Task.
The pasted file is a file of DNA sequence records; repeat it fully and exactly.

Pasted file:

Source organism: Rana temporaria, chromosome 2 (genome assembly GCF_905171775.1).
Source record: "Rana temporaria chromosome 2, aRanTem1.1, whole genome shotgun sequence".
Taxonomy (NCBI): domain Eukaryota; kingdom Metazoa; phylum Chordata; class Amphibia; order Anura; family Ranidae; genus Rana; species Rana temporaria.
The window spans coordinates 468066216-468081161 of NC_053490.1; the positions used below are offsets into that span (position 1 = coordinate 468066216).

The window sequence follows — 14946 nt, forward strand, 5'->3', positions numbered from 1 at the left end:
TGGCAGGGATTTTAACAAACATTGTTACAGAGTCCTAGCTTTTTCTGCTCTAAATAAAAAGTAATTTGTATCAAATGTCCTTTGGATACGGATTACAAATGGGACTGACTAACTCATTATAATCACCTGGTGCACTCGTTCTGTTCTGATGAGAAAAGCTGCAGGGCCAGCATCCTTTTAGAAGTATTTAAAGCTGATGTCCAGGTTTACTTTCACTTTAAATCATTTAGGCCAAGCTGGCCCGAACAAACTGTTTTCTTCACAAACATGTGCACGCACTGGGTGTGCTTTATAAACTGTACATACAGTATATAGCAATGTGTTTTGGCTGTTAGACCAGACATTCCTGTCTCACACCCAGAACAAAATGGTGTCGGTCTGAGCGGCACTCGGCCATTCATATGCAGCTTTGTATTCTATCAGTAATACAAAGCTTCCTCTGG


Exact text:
Source organism: Rana temporaria, chromosome 2 (genome assembly GCF_905171775.1).
Source record: "Rana temporaria chromosome 2, aRanTem1.1, whole genome shotgun sequence".
Taxonomy (NCBI): domain Eukaryota; kingdom Metazoa; phylum Chordata; class Amphibia; order Anura; family Ranidae; genus Rana; species Rana temporaria.
The window spans coordinates 468066216-468081161 of NC_053490.1; the positions used below are offsets into that span (position 1 = coordinate 468066216).

The window sequence follows — 14946 nt, forward strand, 5'->3', positions numbered from 1 at the left end:
TGGCAGGGATTTTAACAAACATTGTTACAGAGTCCTAGCTTTTTCTGCTCTAAATAAAAAGTAATTTGTATCAAATGTCCTTTGGATACGGATTACAAATGGGACTGACTAACTCATTATAATCACCTGGTGCACTCGTTCTGTTCTGATGAGAAAAGCTGCAGGGCCAGCATCCTTTTAGAAGTATTTAAAGCTGATGTCCAGGTTTACTTTCACTTTAAATCATTTAGGCCAAGCTGGCCCGAACAAACTGTTTTCTTCACAAACATGTGCACGCACTGGGTGTGCTTTATAAACTGTACATACAGTATATAGCAATGTGTTTTGGCTGTTAGACCAGACATTCCTGTCTCACACCCAGAACAAAATGGTGTCGGTCTGAGCGGCACTCGGCCATTCATATGCAGCTTTGTATTCTATCAGTAATACAAAGCTTCCTCTGG